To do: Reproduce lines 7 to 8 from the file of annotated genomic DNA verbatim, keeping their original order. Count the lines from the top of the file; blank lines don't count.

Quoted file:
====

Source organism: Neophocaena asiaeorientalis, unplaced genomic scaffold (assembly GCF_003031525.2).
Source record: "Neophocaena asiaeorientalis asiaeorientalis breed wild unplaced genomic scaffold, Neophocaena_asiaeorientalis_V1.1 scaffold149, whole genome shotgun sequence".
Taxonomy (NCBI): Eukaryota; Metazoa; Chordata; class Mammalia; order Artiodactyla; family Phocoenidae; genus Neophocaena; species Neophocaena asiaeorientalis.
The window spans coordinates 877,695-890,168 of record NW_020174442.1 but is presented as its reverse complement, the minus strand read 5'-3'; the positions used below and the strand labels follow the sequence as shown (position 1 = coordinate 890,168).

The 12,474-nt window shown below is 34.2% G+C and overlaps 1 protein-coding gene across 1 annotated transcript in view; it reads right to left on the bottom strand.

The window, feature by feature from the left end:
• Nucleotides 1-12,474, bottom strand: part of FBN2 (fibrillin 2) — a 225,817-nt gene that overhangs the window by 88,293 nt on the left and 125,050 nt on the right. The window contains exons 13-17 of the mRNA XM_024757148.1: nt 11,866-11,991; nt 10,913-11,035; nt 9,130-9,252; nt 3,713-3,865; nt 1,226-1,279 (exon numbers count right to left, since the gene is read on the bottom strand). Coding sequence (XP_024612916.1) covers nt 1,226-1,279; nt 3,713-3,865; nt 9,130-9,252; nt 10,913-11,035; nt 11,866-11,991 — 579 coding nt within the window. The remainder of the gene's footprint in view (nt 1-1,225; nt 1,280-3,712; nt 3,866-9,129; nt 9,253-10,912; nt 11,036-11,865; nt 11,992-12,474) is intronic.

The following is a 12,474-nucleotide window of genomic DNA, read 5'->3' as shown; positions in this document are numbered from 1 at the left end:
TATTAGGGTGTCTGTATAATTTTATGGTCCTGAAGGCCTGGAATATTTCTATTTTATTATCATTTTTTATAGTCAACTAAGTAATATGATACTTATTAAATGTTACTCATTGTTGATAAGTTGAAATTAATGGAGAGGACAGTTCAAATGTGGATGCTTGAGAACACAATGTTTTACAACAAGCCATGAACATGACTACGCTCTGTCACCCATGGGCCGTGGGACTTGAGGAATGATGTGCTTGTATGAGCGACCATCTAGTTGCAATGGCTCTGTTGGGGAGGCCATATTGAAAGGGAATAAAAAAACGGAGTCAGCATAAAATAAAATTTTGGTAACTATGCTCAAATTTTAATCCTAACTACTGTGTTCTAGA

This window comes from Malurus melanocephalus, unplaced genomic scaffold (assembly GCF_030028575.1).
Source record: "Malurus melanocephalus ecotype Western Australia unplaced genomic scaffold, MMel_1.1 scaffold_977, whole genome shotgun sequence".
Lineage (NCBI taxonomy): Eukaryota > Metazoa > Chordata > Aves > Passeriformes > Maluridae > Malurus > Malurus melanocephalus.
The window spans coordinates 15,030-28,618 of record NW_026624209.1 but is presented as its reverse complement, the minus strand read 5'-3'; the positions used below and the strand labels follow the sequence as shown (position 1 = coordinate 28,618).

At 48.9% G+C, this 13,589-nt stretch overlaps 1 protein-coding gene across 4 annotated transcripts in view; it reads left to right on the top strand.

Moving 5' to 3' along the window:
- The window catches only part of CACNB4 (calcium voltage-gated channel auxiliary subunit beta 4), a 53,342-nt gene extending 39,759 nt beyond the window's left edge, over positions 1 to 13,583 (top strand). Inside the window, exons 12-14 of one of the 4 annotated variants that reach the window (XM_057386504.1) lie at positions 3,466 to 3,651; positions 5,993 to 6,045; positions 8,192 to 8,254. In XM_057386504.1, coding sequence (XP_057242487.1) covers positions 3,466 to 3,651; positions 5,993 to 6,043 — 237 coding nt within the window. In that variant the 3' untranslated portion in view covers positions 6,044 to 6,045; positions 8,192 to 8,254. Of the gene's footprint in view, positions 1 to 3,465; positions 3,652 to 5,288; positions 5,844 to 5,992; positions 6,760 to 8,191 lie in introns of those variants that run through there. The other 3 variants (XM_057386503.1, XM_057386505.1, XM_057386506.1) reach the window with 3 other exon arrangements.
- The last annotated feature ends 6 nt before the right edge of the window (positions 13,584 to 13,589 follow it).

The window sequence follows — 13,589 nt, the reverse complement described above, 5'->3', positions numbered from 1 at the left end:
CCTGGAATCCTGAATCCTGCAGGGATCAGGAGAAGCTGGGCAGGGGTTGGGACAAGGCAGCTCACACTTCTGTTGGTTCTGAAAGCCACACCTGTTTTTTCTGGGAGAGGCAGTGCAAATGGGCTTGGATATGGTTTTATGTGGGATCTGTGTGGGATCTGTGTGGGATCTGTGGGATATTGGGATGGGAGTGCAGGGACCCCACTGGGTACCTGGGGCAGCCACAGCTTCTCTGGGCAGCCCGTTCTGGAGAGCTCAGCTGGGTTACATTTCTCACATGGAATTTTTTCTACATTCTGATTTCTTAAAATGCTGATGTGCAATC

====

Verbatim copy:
• Nucleotides 1-12,474, bottom strand: part of FBN2 (fibrillin 2) — a 225,817-nt gene that overhangs the window by 88,293 nt on the left and 125,050 nt on the right. The window contains exons 13-17 of the mRNA XM_024757148.1: nt 11,866-11,991; nt 10,913-11,035; nt 9,130-9,252; nt 3,713-3,865; nt 1,226-1,279 (exon numbers count right to left, since the gene is read on the bottom strand). Coding sequence (XP_024612916.1) covers nt 1,226-1,279; nt 3,713-3,865; nt 9,130-9,252; nt 10,913-11,035; nt 11,866-11,991 — 579 coding nt within the window. The remainder of the gene's footprint in view (nt 1-1,225; nt 1,280-3,712; nt 3,866-9,129; nt 9,253-10,912; nt 11,036-11,865; nt 11,992-12,474) is intronic.

The following is a 12,474-nucleotide window of genomic DNA, read 5'->3' as shown; positions in this document are numbered from 1 at the left end: